By Jen Kastner
PERMIAN BASIN- Employers in the oilfields have been met in recent months with a growing problem. They can tell an employee is high on something, but he or she isn't testing positive for common drugs like methamphetamine or cocaine. It has become such an issue, that these employers are turning to drug testers for more help.
Mara Perry is with Midland's Drug Screen Compliance office.
She says, "We've had alot of oilfield companies and energy companies call in and ask about synthetic cannabinoids, K2 testing and those types of things because employers know there are alternative substances out there that people are using."
Contrary to popular belief, many of those testers can provide the answers employers need about synthetic drug use of substances like bath salts or K2.
"For awhile, there were tests that weren't able to detect those drugs. Now, there are," Perry said.
There are only a few local facilities testing for them right now, but with the major demand, other local testers are scrambling to do the same.
"So many people that come in still do not realize these substances are illegal," Perry said.
However, knowledge surrounding the issue is starting to spread.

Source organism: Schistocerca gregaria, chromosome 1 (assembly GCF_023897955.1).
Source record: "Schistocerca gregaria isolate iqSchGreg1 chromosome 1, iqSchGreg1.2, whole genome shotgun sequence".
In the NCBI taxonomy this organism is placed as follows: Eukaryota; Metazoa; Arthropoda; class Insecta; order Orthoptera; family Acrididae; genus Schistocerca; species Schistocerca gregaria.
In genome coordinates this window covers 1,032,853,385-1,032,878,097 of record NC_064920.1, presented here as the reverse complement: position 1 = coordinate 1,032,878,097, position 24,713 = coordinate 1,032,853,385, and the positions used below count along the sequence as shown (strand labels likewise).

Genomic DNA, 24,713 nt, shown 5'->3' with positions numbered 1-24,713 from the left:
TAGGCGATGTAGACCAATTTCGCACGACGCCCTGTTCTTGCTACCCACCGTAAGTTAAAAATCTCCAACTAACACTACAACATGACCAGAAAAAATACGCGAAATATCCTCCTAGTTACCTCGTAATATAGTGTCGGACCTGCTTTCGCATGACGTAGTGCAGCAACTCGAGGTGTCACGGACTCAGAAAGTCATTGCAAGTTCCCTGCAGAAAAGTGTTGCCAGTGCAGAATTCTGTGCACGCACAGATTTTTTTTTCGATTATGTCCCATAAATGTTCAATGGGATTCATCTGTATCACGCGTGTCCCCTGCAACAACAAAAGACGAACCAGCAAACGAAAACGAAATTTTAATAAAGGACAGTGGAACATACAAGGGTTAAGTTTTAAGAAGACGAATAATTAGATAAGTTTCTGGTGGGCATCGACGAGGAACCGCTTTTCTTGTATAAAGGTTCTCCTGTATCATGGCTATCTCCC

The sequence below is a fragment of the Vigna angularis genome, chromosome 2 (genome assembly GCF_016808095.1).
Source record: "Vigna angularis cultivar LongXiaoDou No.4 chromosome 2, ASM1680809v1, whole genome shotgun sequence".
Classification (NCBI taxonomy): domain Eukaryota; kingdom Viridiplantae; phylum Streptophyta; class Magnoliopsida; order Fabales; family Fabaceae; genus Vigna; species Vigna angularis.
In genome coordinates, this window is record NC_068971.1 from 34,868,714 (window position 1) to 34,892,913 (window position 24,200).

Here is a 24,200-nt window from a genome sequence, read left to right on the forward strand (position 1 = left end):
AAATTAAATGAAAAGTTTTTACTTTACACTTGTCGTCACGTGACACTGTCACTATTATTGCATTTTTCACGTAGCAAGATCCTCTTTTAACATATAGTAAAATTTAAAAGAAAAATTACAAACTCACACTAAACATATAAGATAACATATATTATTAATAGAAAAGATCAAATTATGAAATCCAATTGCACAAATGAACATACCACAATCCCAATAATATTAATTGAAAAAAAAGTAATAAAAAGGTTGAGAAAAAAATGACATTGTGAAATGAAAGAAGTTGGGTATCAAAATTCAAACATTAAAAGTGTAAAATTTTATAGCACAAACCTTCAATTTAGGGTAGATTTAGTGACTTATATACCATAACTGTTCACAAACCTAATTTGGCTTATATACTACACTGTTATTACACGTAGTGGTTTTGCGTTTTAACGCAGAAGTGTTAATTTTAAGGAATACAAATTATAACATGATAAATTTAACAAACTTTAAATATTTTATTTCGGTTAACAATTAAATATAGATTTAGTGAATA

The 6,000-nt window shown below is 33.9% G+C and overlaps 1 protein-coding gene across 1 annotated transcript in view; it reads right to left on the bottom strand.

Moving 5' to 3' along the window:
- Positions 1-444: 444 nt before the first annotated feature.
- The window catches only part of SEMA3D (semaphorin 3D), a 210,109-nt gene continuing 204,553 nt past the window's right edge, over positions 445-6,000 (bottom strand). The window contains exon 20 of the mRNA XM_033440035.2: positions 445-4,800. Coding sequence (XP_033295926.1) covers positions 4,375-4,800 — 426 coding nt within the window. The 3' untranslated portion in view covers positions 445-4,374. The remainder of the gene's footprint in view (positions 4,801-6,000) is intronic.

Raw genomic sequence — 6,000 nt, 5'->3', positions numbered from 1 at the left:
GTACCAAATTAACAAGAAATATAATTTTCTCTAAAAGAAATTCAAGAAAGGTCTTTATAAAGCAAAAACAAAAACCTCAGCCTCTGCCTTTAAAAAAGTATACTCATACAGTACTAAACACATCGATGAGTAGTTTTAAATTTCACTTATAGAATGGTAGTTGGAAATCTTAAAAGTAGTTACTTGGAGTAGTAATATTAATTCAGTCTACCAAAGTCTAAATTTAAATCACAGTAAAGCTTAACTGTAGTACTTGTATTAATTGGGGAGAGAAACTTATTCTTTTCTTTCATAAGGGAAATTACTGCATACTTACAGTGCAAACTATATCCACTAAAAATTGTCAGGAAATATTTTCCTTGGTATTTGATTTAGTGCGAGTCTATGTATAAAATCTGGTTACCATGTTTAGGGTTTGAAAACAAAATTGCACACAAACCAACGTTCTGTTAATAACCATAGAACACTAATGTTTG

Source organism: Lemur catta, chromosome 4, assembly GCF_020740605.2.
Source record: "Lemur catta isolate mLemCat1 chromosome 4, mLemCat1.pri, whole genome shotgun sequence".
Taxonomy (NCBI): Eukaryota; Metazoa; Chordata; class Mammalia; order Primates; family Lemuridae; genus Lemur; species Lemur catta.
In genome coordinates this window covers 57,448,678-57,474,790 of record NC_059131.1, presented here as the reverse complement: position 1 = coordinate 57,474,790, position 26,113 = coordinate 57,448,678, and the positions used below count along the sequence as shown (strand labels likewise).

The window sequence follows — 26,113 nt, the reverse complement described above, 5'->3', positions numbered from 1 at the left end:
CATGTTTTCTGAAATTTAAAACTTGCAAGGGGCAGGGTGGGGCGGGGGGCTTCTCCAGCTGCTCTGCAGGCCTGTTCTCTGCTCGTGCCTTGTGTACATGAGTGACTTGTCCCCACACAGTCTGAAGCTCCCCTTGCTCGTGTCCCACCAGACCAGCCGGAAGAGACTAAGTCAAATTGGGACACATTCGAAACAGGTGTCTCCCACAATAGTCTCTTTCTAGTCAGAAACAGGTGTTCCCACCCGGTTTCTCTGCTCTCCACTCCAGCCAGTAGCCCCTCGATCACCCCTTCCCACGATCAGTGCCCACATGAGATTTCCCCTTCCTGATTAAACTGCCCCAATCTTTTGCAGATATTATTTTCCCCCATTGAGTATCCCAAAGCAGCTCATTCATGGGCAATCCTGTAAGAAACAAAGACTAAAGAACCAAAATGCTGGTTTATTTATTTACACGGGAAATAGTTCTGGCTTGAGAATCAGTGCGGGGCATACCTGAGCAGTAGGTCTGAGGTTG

Richard Vargas is the Safety Operations Manager for Midland's Sandia Drilling Company.
He says, "I'm not going to say it's a reoccurring problem, but it is a problem out in the oilfields and it's something that we don't need."
Sandia Drilling has been testing for K2 for about one year. They were one of the first energy-industry companies in the Basin to test for synthetic drugs.
"We started doing our testing and we found a few of our employees that were using it. We do have a zero-tolerance policy so we did have to let them go," Vargas said.
Although they don't test for bath salts yet, they are currently looking into it.
One of the biggest complications testing labs face is with the ever-changing components in these drugs. Manufacturers are constantly switching out the ingredients in an effort to keep the drugs in a gray zone where they're not really illegal, just yet.
"As quickly as manufacturers are adding new mixes, the laboratories have to be quick on starting to test for those new mixes," Perry said.